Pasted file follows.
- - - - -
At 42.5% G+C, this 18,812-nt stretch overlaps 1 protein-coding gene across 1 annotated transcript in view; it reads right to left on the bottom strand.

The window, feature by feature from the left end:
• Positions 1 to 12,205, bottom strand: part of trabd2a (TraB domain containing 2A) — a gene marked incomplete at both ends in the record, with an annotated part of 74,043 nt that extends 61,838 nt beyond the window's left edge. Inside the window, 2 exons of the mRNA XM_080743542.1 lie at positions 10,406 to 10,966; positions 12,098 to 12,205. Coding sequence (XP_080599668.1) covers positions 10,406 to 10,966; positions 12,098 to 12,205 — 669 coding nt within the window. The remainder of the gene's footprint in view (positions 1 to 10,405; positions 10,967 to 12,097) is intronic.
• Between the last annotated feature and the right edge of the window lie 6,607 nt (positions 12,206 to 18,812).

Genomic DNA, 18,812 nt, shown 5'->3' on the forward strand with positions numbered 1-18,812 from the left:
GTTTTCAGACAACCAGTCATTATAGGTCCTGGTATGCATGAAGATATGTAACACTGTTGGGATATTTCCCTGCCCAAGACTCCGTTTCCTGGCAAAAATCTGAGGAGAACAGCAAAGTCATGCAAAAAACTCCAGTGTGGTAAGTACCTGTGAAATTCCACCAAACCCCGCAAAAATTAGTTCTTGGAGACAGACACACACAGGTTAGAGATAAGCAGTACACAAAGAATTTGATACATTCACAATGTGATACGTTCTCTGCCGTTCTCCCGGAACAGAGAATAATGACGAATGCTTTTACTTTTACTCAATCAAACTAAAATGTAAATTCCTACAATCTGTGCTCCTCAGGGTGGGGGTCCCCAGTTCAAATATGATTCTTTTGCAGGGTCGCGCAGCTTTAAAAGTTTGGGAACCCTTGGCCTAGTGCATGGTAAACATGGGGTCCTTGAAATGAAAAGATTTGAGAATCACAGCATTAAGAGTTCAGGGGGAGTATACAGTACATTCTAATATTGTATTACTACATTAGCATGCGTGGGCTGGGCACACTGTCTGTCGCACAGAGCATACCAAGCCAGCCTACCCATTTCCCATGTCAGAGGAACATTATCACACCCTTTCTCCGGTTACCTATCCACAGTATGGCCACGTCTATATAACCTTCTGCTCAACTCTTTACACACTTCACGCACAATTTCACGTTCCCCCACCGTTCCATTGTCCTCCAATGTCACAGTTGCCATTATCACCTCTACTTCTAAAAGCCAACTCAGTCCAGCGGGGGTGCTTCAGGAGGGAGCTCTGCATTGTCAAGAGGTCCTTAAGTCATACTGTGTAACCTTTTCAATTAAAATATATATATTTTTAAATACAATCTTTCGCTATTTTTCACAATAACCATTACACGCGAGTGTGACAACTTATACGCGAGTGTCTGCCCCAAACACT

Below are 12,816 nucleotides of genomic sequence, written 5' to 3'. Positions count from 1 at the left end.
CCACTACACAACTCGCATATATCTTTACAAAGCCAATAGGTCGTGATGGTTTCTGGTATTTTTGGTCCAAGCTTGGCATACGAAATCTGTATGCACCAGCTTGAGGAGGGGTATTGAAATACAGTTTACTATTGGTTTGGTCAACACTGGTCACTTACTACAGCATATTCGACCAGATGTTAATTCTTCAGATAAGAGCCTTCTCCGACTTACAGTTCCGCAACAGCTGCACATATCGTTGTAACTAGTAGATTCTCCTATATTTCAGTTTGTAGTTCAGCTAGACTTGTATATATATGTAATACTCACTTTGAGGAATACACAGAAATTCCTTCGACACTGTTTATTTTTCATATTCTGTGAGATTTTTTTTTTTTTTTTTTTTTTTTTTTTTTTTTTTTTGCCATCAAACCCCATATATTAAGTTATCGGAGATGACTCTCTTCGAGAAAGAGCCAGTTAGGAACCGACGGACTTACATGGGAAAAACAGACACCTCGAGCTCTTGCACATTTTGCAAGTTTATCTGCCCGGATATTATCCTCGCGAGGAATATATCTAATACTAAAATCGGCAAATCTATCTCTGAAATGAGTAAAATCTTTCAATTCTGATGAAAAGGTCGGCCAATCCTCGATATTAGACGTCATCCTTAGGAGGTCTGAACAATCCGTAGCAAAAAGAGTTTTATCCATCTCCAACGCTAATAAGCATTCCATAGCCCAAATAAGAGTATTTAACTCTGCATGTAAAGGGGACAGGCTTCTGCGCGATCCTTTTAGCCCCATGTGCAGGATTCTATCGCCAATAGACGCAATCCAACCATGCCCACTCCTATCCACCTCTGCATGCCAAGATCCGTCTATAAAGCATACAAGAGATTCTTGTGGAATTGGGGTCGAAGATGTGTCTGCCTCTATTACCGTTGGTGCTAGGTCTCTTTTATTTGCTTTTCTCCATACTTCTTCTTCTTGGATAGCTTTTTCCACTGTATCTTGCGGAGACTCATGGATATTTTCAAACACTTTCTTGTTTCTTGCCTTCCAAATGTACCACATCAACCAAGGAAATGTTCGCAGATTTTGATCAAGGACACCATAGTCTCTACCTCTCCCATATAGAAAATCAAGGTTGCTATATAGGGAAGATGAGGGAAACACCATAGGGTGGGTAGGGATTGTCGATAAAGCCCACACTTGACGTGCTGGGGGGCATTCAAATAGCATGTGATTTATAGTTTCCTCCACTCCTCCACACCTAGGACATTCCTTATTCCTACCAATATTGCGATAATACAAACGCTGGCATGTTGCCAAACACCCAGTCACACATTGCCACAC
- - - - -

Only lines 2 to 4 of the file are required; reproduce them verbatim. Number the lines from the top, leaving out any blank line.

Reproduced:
The window, feature by feature from the left end:
• Positions 1 to 12,205, bottom strand: part of trabd2a (TraB domain containing 2A) — a gene marked incomplete at both ends in the record, with an annotated part of 74,043 nt that extends 61,838 nt beyond the window's left edge. Inside the window, 2 exons of the mRNA XM_080743542.1 lie at positions 10,406 to 10,966; positions 12,098 to 12,205. Coding sequence (XP_080599668.1) covers positions 10,406 to 10,966; positions 12,098 to 12,205 — 669 coding nt within the window. The remainder of the gene's footprint in view (positions 1 to 10,405; positions 10,967 to 12,097) is intronic.
• Between the last annotated feature and the right edge of the window lie 6,607 nt (positions 12,206 to 18,812).